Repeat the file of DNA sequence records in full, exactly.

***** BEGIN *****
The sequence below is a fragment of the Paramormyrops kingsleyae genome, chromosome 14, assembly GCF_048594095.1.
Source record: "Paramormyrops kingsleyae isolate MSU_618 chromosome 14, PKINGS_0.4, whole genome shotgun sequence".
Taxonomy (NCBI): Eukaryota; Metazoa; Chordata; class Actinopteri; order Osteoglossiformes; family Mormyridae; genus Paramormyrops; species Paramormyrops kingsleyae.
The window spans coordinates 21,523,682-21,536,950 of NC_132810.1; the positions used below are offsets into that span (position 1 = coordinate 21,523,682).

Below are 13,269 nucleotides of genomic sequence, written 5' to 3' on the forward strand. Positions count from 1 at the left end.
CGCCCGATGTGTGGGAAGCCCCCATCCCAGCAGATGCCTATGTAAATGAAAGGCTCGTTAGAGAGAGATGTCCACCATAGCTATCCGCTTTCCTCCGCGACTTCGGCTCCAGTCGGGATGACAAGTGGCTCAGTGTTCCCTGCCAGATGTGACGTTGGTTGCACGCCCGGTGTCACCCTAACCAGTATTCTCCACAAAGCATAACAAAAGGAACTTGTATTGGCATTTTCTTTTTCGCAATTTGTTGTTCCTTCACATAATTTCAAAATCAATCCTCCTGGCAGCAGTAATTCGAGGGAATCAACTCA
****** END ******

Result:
The sequence below is a fragment of the Paramormyrops kingsleyae genome, chromosome 14, assembly GCF_048594095.1.
Source record: "Paramormyrops kingsleyae isolate MSU_618 chromosome 14, PKINGS_0.4, whole genome shotgun sequence".
Taxonomy (NCBI): Eukaryota; Metazoa; Chordata; class Actinopteri; order Osteoglossiformes; family Mormyridae; genus Paramormyrops; species Paramormyrops kingsleyae.
The window spans coordinates 21,523,682-21,536,950 of NC_132810.1; the positions used below are offsets into that span (position 1 = coordinate 21,523,682).

Below are 13,269 nucleotides of genomic sequence, written 5' to 3' on the forward strand. Positions count from 1 at the left end.
CGCCCGATGTGTGGGAAGCCCCCATCCCAGCAGATGCCTATGTAAATGAAAGGCTCGTTAGAGAGAGATGTCCACCATAGCTATCCGCTTTCCTCCGCGACTTCGGCTCCAGTCGGGATGACAAGTGGCTCAGTGTTCCCTGCCAGATGTGACGTTGGTTGCACGCCCGGTGTCACCCTAACCAGTATTCTCCACAAAGCATAACAAAAGGAACTTGTATTGGCATTTTCTTTTTCGCAATTTGTTGTTCCTTCACATAATTTCAAAATCAATCCTCCTGGCAGCAGTAATTCGAGGGAATCAACTCA